Mental Health Support

by Jacqueline Holden, MA, NCC, PMH-C

Undoubtedly our lives have changed over the past year. It can be overwhelming to think about addressing mental health issues that may have cropped up or intensified during the pandemic. In this article, I’m sharing some tips to consider implementing, as well as resources for further support.

It’s OK if you’re feeling “COVID Fatigue”

We all hoped that quarantine would be brief, and we’d be “back to normal” within a month. It’s understandable and expected that at some point we’d hit a wall. It doesn’t mean that we’ll suddenly stop taking the necessary precautions that keep us, our loved ones, and our community members safe. It does mean that, from time to time, having a safe space to vent can relieve some of that pressure. 

Here are a few tips for managing those conversations, and ensuring that they don’t have a negative impact on your relationship:

Ask ahead of time: Whoever it is, a partner, friend, or family member, make sure they are in the right state of mind to hear you out. 

Set a time limit: Dwelling too much can put you in a negative mindset that can bleed into other conversations and relationships. Usually, about 10-15 minutes is a good amount of time.


Sunset Athletic Club

Plan something positive: As a way to transition out of this conversation, and into a positive mindset, plan something fun to look forward to—it doesn’t have to be big! Dropping off a treat to a friend, getting take out from a favorite local spot, renting a movie, or going for a hike on a new trail; choose something that you are excited about doing—and do it!

If your relationship has taken a hit:

Whose hasn’t? All relationships have been impacted by COVID, so here are a few ideas to help get back on track.

With your partner: If you’re in a romantic relationship, focus on “Small Things Often.” This concept, researched by the Gottman Institute (and title of their fantastic podcast!), is key to inviting intimacy and strengthening your friendship. Call out the things your partner does that you appreciate, and make an intentional effort to listen and be curious about your partner’s needs. Invite conversation on how you can mutually support each other.

With friends: Friendships have been especially hard hit because it can feel overwhelming to find ways to see each other without being able to travel to them in person, or get as close as we’d like! Schedule a recurring video or voice call, send a handwritten card, meet for a walk or hike (or just coffee!), and find those moments to reconnect. Remember that it can be for whatever time you have available—even 15 minutes is long enough to let someone know you’re thinking of them, and you miss their company.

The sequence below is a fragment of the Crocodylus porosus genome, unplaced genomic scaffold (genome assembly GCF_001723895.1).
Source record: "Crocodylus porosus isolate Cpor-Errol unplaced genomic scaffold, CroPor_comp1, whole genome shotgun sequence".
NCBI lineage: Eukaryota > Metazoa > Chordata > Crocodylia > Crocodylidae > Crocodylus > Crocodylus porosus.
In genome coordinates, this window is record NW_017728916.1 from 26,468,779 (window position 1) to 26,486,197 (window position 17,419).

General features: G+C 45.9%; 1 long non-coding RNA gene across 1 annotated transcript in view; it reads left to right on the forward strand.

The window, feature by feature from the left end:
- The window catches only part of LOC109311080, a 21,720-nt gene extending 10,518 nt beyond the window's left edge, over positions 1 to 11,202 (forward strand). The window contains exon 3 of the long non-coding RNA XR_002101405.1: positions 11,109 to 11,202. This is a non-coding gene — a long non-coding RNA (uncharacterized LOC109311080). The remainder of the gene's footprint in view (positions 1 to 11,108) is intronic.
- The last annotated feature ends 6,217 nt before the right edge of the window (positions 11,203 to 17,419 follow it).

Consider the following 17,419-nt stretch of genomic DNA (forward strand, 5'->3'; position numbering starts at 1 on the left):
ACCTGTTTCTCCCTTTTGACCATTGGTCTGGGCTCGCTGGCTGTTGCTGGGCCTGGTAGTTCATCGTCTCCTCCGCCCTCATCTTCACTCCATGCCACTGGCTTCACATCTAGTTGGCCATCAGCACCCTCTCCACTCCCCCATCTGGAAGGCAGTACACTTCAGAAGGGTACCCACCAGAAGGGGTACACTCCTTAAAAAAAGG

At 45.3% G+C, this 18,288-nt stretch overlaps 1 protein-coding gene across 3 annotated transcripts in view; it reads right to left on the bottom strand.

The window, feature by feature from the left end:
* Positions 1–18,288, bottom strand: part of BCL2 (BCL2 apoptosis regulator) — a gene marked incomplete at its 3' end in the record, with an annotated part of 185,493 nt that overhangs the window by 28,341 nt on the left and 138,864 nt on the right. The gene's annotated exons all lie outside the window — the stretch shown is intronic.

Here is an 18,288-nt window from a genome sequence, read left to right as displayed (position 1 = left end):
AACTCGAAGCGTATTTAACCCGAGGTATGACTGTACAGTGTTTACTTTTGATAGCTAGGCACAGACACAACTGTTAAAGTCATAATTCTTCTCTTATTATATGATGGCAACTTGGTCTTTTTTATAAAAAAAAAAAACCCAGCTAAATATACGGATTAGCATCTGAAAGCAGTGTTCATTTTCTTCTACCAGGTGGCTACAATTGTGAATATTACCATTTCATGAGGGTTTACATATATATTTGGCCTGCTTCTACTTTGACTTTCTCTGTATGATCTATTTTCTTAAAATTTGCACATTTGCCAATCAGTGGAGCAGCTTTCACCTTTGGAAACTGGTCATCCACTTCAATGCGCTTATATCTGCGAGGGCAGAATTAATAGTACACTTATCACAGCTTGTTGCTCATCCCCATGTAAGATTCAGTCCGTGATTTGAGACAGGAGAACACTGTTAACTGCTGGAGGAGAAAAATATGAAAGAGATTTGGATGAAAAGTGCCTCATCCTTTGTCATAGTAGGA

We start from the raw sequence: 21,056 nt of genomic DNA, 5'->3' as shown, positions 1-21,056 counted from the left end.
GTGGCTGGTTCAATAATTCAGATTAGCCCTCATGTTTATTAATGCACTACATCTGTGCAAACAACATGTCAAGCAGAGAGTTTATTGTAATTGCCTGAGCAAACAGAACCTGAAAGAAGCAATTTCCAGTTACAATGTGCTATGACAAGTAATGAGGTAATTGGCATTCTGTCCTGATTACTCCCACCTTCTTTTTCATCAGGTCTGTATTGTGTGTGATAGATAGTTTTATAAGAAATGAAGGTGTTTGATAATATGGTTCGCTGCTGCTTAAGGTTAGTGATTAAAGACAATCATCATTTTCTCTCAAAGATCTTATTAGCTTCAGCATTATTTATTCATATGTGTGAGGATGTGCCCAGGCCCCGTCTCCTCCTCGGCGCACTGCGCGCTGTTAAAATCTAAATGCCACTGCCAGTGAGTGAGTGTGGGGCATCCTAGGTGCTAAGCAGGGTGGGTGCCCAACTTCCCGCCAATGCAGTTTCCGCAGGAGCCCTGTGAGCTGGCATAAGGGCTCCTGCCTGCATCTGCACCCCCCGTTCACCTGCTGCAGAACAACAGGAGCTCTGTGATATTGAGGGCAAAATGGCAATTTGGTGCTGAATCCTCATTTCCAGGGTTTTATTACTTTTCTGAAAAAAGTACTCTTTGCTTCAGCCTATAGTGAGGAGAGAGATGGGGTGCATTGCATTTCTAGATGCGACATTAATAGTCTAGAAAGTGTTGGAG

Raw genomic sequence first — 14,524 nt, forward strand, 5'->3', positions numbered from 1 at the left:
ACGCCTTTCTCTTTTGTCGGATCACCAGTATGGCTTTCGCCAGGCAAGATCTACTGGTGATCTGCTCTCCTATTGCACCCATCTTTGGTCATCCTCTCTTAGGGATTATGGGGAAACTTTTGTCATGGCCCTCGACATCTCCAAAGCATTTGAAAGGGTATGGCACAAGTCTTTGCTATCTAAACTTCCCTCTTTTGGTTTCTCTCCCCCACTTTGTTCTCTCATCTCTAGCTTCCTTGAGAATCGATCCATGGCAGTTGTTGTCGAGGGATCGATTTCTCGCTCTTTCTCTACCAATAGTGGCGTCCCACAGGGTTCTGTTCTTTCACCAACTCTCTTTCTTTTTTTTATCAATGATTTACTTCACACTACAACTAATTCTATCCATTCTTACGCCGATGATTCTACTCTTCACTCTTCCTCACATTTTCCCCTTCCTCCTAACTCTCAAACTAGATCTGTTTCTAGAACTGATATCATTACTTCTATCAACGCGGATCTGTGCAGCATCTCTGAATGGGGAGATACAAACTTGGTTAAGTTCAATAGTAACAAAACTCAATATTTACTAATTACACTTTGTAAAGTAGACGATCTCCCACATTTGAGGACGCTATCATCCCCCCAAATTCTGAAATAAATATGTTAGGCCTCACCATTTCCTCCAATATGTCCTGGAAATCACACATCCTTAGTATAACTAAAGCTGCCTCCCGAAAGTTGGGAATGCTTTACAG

With family: Family is another tough one, sometimes strained by differing COVID precautions. Create and maintain boundaries that feel right for you and those in your household, while finding the ways that you might want to have contact with family members. Offering ways to connect that align with your boundaries can set the tone and normalize the new ways that we interact with our family. That might sound like, “We are so excited to meet you for a walk this weekend! The kids are excited to show you their new masks.” If you have to decline an invitation, that might sound like, “We’d love to get together next week when the weather clears up and we can visit outside. Could we video chat tomorrow instead?”

With your children: Kids have been through quite a bit in this last year. Although they are resilient, parents need to acknowledge that the impact this has had can mean more behaviors that look like “misbehavior.” Take a breath before responding to a situation, and ask yourself, “what might they be trying to tell me?” Janet Lansbury, a positive parenting expert, has a wonderful podcast called “Unruffled,” if you’re interested in learning more. Give yourself and your kids a break—you’re all continuing to try and balance work/school/life under extreme circumstances.

If you are experiencing an increase in mental health symptoms, consider accessing the resources listed below, and talking with your medical care provider. 

Washington County Crisis Line: 503-291-9111

Multnomah County Crisis Line: 503-988-9888

Baby Blues Connection: Offers free support for parents experiencing pregnancy and postpartum mood disorders, Warmline/Text: 800-557-8375

Portland Therapy Center: local therapist directory

Lines for Life: Offers specific support for drug and alcohol addiction, suicide, military, racial equity, and senior loneliness, 800-273-8255

Find more mental health help resources in our four-page supplement. 

Jacqueline Holden is a Licensed Professional Counselor Intern in Oregon. She specializes in couples and perinatal mental health. Her private practice information, as well as registration for classes on perinatal mental health and Gottman Bringing Baby Home workshops can be found on her website, holdencounseling.com